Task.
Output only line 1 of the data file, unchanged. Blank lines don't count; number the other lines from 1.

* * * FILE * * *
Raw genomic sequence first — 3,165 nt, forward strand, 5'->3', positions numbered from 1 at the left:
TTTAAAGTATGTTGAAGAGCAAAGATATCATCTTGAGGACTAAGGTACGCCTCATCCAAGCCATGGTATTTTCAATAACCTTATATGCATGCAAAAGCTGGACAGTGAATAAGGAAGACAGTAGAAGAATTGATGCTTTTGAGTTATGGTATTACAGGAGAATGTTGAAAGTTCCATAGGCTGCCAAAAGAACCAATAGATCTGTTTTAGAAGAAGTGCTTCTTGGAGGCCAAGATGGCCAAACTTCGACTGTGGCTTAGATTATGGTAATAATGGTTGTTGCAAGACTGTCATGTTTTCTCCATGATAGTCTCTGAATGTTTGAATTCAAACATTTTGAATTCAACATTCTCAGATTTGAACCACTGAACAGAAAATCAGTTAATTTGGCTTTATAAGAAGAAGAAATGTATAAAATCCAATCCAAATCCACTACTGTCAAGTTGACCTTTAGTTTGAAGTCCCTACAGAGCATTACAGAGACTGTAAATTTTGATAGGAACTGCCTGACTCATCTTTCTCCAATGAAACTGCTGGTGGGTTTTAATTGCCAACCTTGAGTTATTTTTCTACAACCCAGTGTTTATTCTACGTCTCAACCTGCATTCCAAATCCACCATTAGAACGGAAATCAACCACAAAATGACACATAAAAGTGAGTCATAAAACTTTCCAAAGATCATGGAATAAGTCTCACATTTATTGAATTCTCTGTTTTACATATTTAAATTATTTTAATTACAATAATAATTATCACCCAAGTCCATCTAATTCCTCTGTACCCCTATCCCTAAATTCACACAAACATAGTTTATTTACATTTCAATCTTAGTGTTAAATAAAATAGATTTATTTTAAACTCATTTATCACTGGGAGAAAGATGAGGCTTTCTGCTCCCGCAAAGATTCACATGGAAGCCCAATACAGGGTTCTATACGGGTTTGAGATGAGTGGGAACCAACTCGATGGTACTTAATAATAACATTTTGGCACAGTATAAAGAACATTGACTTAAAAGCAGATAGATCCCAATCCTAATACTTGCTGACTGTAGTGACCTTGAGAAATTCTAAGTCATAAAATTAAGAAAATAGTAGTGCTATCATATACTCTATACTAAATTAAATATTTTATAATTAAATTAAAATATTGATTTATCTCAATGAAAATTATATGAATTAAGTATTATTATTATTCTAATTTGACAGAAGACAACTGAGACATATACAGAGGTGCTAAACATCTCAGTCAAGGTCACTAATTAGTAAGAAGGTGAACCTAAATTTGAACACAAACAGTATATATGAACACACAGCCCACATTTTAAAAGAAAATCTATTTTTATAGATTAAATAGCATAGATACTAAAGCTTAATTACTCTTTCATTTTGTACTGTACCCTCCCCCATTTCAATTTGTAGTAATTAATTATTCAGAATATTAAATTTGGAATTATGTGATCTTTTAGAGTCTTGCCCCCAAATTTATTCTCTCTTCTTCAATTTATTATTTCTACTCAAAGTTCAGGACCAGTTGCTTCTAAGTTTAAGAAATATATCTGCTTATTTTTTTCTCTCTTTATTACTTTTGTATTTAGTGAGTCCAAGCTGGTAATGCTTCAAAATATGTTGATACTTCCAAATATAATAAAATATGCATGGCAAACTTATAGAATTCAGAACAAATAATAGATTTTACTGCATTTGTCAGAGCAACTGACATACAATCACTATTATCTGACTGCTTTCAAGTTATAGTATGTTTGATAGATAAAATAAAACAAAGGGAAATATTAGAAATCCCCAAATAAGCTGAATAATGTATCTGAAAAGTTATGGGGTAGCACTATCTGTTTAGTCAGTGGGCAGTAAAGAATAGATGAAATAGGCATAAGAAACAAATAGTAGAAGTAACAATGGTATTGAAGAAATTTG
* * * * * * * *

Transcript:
Raw genomic sequence first — 3,165 nt, forward strand, 5'->3', positions numbered from 1 at the left: